The team thought so If a similar depletion of carbon dioxide were discovered on a distant planet, For its neighbours, this would be a reliable signal of liquid oceans and life on its surface. “After an extensive review of the literature in many fields, from biology to chemistry and even carbon sequestration in the context of climate change, we believe that, in fact, if we detect carbon depletion, there is a good chance that it will be a strong sign of water,” De Wit said. Liquid and/or life.”

Studies on the presence of water by James Webb on the exoplanet WASP-18b

In their study, Team A Strategy for discovering habitable planets By looking for signs of carbon dioxide depletion. Such research would work best for “peas in a pod”-type systems, where multiple terrestrial planets, all roughly the same size, orbit relatively close to each other, similar to our solar system. The first step the team suggests is Ensure that planets have atmospheres, It simply looks for the presence of carbon dioxide, which is expected to dominate most planetary atmospheres.

“Carbon dioxide is an extremely strong absorber in the James Webb infrared vision and can be easily detected in the atmospheres of exoplanets. And The carbon dioxide signal may reveal the existence of exoplanetary atmospheresDe Wit explains.

Once astronomers determine that several planets in the system host atmospheres, they can move on to measuring their carbon dioxide content, to see if one planet has much less than the others. If so, the planet is likely habitable, meaning it hosts large amounts of liquid water on its surface.

NASA has imaged the exoplanet Kepler-62e as being located 1,200 light-years from Earth. (Reuters/NASA Ames/JPL-Caltech)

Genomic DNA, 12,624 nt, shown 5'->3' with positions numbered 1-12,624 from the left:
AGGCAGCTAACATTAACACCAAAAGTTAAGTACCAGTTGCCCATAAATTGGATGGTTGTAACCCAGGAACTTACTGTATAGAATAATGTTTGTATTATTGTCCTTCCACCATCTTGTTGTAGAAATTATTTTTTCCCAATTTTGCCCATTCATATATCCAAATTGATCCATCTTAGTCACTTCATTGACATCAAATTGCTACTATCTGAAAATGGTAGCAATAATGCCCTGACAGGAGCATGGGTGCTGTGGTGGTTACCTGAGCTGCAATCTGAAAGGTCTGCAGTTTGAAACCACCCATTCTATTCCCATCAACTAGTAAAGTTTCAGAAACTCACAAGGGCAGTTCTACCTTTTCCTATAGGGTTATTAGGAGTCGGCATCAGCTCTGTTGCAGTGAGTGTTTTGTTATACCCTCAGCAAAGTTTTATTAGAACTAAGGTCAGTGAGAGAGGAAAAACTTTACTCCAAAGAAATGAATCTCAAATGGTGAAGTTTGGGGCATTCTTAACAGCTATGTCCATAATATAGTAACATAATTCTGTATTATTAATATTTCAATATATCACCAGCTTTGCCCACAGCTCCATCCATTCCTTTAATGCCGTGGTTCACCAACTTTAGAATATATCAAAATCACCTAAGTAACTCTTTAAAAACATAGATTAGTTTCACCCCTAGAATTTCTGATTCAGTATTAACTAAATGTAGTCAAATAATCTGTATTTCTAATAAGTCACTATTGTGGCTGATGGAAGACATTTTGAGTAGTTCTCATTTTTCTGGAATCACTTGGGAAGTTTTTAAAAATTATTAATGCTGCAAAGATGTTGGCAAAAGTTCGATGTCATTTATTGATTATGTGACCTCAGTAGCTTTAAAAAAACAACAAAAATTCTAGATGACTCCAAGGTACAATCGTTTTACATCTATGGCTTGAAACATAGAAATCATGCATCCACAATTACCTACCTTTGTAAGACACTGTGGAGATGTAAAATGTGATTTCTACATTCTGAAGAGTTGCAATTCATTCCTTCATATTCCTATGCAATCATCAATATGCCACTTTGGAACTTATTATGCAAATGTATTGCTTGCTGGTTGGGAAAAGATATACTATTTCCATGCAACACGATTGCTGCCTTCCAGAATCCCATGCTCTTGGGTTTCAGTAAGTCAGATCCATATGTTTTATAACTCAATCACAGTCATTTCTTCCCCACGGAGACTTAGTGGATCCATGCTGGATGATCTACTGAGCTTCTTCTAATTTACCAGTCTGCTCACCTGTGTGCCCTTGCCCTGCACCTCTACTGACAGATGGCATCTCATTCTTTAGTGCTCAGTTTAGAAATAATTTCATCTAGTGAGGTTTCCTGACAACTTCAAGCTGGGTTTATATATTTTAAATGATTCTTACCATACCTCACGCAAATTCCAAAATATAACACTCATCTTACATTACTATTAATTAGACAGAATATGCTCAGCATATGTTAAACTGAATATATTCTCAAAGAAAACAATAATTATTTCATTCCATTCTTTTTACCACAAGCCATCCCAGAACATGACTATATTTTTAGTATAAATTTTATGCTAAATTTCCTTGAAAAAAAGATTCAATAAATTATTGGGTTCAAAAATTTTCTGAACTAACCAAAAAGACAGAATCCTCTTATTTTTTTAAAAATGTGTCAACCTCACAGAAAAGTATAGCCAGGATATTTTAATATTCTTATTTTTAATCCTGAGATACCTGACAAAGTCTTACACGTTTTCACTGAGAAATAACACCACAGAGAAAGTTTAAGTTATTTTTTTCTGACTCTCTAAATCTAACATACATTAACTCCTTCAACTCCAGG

Likewise, habitable conditions do not necessarily mean that the planet is inhabited. To find out if life could actually exist, the team suggests that astronomers look for another feature in the planet's atmosphere: Ozone.

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On land, researchers have noted that plants and some microbes contribute to carbon dioxide removal, although not to the same extent as the oceans. However, as part of this process, life forms emit oxygen, which reacts with photons from the sun to turn into… Ozone, a molecule that is easier to detect than oxygen itself.

If a planet's atmosphere shows signs of ozone and depleted carbon dioxide, it is likely a habitable world, researchers say. “If we see ozone, there's a good chance it's related to the carbon dioxide that life consumes. And if it's life, it's glorious life. It's not going to be just a few bacteria. It's going to be biomass on a planetary scale capable of processing a huge amount,” Treaud said. of carbon and interaction with it.

The seven planets in the TRAPPIST system, which will soon be analyzed by James Webb (NASA)

The equipment used by the Spanish Telescope James Webb of NASA has a carbon dioxide medium, and is possible in the ozono, in the multiplanetary system of cercanos como TRAPPIST-1, a system of 7 planets that orbit una estrella brillante, a single 40 years old. the earth.

“TRAPPIST-1 is one of the few systems with which we can conduct studies of the Earth's atmosphere using the James Webb Space Telescope. We now have a road map for finding habitable planets. If we all work together, in the coming years we will be able to achieve Paradigm-changing discoveries.